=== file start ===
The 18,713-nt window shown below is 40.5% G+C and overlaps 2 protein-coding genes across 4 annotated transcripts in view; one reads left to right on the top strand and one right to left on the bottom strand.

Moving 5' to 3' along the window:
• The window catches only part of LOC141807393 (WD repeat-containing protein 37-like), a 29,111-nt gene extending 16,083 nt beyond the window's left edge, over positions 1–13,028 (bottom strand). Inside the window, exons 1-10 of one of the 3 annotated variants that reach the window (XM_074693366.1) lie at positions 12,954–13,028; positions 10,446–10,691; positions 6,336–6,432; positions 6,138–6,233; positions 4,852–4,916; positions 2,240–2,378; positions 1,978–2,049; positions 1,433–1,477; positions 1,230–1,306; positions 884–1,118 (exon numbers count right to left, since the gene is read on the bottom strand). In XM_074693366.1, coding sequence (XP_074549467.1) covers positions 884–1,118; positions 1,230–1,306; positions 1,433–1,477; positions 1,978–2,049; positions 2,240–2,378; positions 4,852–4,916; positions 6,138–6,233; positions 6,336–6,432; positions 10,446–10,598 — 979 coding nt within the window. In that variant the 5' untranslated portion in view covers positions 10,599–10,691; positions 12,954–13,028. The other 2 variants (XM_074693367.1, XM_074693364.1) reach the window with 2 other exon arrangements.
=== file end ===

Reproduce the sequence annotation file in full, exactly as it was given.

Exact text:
The 18,713-nt window shown below is 40.5% G+C and overlaps 2 protein-coding genes across 4 annotated transcripts in view; one reads left to right on the top strand and one right to left on the bottom strand.

Moving 5' to 3' along the window:
• The window catches only part of LOC141807393 (WD repeat-containing protein 37-like), a 29,111-nt gene extending 16,083 nt beyond the window's left edge, over positions 1–13,028 (bottom strand). Inside the window, exons 1-10 of one of the 3 annotated variants that reach the window (XM_074693366.1) lie at positions 12,954–13,028; positions 10,446–10,691; positions 6,336–6,432; positions 6,138–6,233; positions 4,852–4,916; positions 2,240–2,378; positions 1,978–2,049; positions 1,433–1,477; positions 1,230–1,306; positions 884–1,118 (exon numbers count right to left, since the gene is read on the bottom strand). In XM_074693366.1, coding sequence (XP_074549467.1) covers positions 884–1,118; positions 1,230–1,306; positions 1,433–1,477; positions 1,978–2,049; positions 2,240–2,378; positions 4,852–4,916; positions 6,138–6,233; positions 6,336–6,432; positions 10,446–10,598 — 979 coding nt within the window. In that variant the 5' untranslated portion in view covers positions 10,599–10,691; positions 12,954–13,028. The other 2 variants (XM_074693367.1, XM_074693364.1) reach the window with 2 other exon arrangements.